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Supreme Court sends Post case to High Court

THE Supreme Court has referred the Post Newspaper Limited liquidation case back to the High Court under a different judge to re-open the insolvency proceedings to ensure compliance with the relevant legal provisions. 

It has described the liquidation process of The Post undertaken by the Provisional Liquidator, legal counsel Lewis Mosho, as a faux.

The Supreme Court in its judgement rendered yesterday has also ordered Mr Mosho to join the matter as a third party.

Supreme Court Judges, Chief Justice Mumba Malila, Albert Wood and Jones Chinyama in their judgement said that the appointment of Mr Mosho as provisional liquidator and his subsequent confirmation were all done outside the prescription of the winding up rules and without affording The Post and its managing director Dr. Fred M’membe, whose interests would be affected, an opportunity to be heard.

The Court discerned that Judge Nkonde behaved in an intemperate or unjudicial way by literally shutting the door to justice in the applicants ’fate. The Supreme Court said that because of the anomalies noted in the High Court Judgement, it was referring the matter back to High Court.

“We refer the matter to the High Court before a different judge to re-open the liquidation proceedings with a view to ensuring compliance with the relevant legal provisions. The action shall be between the original parties as they were when the petition was filed. However, for purposes of receiving all the necessary reports from the liquidator and considering his possible personal liability, we order joinder of the liquidator,” said the court.

In this matter, Dr. M’membe appealed against a consent judgment that Judge Sunday Nkonde granted provisional liquidator to Mr Mosho, declaring the newspaper insolvent.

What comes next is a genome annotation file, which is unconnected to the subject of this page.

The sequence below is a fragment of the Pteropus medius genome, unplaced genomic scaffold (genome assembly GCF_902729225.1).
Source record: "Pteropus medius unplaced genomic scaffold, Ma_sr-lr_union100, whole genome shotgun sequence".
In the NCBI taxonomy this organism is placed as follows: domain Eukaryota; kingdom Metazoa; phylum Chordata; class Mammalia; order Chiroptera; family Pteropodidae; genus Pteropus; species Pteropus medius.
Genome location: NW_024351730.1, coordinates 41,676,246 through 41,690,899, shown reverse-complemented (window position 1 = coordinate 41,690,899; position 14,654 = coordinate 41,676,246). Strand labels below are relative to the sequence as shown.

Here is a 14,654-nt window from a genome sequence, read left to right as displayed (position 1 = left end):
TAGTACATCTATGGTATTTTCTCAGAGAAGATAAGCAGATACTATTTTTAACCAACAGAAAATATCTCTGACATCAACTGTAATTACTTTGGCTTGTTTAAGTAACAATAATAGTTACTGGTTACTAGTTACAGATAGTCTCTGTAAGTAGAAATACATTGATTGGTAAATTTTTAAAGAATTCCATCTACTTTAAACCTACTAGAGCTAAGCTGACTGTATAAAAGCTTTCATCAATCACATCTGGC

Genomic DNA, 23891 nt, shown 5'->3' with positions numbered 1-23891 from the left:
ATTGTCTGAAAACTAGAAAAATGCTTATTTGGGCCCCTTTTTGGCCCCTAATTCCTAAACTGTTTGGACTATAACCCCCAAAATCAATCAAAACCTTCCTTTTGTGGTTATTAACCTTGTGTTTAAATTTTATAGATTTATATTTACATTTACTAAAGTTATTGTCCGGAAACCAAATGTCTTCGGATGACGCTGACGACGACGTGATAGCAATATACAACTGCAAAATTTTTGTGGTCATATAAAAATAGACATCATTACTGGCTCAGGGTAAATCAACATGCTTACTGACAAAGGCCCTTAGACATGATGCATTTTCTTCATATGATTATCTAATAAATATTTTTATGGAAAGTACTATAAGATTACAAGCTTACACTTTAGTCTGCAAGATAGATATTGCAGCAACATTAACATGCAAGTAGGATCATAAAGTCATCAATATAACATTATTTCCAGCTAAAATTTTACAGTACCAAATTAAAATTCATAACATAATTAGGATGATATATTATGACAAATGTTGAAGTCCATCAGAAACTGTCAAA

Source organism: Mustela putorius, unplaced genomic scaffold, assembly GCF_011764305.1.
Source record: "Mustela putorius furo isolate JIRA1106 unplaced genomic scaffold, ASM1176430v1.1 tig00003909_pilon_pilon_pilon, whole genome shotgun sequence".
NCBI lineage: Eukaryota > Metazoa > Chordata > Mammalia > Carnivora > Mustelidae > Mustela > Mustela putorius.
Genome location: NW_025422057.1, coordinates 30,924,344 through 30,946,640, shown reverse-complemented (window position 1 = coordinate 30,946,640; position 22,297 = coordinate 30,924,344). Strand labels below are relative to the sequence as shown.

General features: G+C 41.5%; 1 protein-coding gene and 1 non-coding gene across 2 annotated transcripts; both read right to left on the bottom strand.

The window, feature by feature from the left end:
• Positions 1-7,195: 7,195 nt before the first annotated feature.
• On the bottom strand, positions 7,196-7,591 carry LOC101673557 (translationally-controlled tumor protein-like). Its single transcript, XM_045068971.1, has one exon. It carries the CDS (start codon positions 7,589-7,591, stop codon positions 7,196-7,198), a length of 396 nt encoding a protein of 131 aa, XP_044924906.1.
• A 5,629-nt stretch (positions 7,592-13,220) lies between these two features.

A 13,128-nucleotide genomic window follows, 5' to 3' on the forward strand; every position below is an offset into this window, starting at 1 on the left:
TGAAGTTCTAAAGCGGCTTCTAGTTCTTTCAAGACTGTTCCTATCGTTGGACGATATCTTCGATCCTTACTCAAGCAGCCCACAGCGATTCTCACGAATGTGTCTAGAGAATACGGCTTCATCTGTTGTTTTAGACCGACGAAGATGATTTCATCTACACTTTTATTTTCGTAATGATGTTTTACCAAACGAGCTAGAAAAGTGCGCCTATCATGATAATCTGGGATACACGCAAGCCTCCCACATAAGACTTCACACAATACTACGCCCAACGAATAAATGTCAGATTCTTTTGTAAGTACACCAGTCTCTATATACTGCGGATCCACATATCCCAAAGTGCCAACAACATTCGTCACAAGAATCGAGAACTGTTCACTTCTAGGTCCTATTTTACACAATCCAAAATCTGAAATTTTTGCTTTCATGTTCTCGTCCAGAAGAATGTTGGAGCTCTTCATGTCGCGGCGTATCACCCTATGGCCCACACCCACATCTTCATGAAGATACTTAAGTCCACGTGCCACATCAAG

Dr M’membe, who is the first plaintiff while Post Newspapers Limited (in liquidation) is the second, has cited former employees Abel Mboozi, Roy Habaalu, Andrew Chiwenda, Mwendalubi Mweene, Bonaventure Bwalya and Zambia Revenue Authority (ZRA) as respondents in the appeal.

Reading the Judgement of the Court, Justice Malila said that despite Dr M’membe having applied to set aside the order appointing Mr Mosho as provisional liquidator and to stay the execution of the order of appointment, for no clear reasons the applications were never heard by Judge Nkonde.

The court also said that it was not clear whether the liquidator did submit to the court a report in accordance with action 288 of the Companies Act (repealed).

The act which include whether there was any committee of inspection appointed, whether the liquidator acted with the authority of such committee of inspection ; and whether he applied to court to be released at the purported conclusion off the winding up.

The court noted that judgment of the Court of Appeal that upheld the High Court decisions did not deal with the issue of residuary powers of directors of a company in winding up proceedings, nor did it consciously address the arguments brought to it by the appellant.

“For the avoidance of doubt, we hold that the actions of the liquidator prior to and post the purported liquidation of the Post Newspaper limited, are of no legal effect whatsoever.  The net result is that this appeal has merit and must succeed. In light of all the anomalies we have pointed out, the liquidation of the Post Newspaper limited in the manner undertaken by the liquidator, was a faux,” read the judgement.

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